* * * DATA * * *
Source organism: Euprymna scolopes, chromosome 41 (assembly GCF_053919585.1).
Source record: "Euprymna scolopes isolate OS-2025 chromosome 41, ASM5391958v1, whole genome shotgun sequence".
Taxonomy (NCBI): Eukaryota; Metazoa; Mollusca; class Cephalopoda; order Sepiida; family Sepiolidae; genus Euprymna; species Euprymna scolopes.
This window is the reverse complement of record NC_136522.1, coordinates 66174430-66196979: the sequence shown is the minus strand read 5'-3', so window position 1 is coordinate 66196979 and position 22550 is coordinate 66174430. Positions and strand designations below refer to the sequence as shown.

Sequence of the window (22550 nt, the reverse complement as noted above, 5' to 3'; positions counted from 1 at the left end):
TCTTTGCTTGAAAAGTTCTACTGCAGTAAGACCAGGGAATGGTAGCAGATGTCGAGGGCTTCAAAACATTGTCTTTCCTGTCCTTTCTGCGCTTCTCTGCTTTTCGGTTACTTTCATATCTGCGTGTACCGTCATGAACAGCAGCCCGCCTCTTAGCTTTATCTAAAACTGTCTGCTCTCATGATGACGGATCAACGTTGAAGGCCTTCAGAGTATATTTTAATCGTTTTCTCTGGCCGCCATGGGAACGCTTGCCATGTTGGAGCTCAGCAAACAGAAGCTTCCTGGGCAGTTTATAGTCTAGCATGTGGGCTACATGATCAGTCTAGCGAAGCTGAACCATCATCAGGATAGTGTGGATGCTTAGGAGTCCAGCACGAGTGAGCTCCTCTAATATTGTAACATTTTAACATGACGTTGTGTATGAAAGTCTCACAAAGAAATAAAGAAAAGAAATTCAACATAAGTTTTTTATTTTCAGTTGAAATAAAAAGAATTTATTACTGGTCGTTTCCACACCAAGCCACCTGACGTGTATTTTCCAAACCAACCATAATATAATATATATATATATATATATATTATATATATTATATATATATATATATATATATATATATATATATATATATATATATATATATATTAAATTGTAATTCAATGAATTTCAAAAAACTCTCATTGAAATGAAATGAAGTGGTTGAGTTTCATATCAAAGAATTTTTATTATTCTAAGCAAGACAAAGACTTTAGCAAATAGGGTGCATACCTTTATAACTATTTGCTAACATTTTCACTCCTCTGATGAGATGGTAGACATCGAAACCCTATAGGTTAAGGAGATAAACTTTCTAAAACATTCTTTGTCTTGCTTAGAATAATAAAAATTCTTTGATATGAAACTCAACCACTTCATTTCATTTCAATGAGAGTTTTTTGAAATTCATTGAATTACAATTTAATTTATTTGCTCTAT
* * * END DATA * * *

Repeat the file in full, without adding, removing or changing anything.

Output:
Source organism: Euprymna scolopes, chromosome 41 (assembly GCF_053919585.1).
Source record: "Euprymna scolopes isolate OS-2025 chromosome 41, ASM5391958v1, whole genome shotgun sequence".
Taxonomy (NCBI): Eukaryota; Metazoa; Mollusca; class Cephalopoda; order Sepiida; family Sepiolidae; genus Euprymna; species Euprymna scolopes.
This window is the reverse complement of record NC_136522.1, coordinates 66174430-66196979: the sequence shown is the minus strand read 5'-3', so window position 1 is coordinate 66196979 and position 22550 is coordinate 66174430. Positions and strand designations below refer to the sequence as shown.

Sequence of the window (22550 nt, the reverse complement as noted above, 5' to 3'; positions counted from 1 at the left end):
TCTTTGCTTGAAAAGTTCTACTGCAGTAAGACCAGGGAATGGTAGCAGATGTCGAGGGCTTCAAAACATTGTCTTTCCTGTCCTTTCTGCGCTTCTCTGCTTTTCGGTTACTTTCATATCTGCGTGTACCGTCATGAACAGCAGCCCGCCTCTTAGCTTTATCTAAAACTGTCTGCTCTCATGATGACGGATCAACGTTGAAGGCCTTCAGAGTATATTTTAATCGTTTTCTCTGGCCGCCATGGGAACGCTTGCCATGTTGGAGCTCAGCAAACAGAAGCTTCCTGGGCAGTTTATAGTCTAGCATGTGGGCTACATGATCAGTCTAGCGAAGCTGAACCATCATCAGGATAGTGTGGATGCTTAGGAGTCCAGCACGAGTGAGCTCCTCTAATATTGTAACATTTTAACATGACGTTGTGTATGAAAGTCTCACAAAGAAATAAAGAAAAGAAATTCAACATAAGTTTTTTATTTTCAGTTGAAATAAAAAGAATTTATTACTGGTCGTTTCCACACCAAGCCACCTGACGTGTATTTTCCAAACCAACCATAATATAATATATATATATATATATATATTATATATATTATATATATATATATATATATATATATATATATATATATATATATATATATATATTAAATTGTAATTCAATGAATTTCAAAAAACTCTCATTGAAATGAAATGAAGTGGTTGAGTTTCATATCAAAGAATTTTTATTATTCTAAGCAAGACAAAGACTTTAGCAAATAGGGTGCATACCTTTATAACTATTTGCTAACATTTTCACTCCTCTGATGAGATGGTAGACATCGAAACCCTATAGGTTAAGGAGATAAACTTTCTAAAACATTCTTTGTCTTGCTTAGAATAATAAAAATTCTTTGATATGAAACTCAACCACTTCATTTCATTTCAATGAGAGTTTTTTGAAATTCATTGAATTACAATTTAATTTATTTGCTCTAT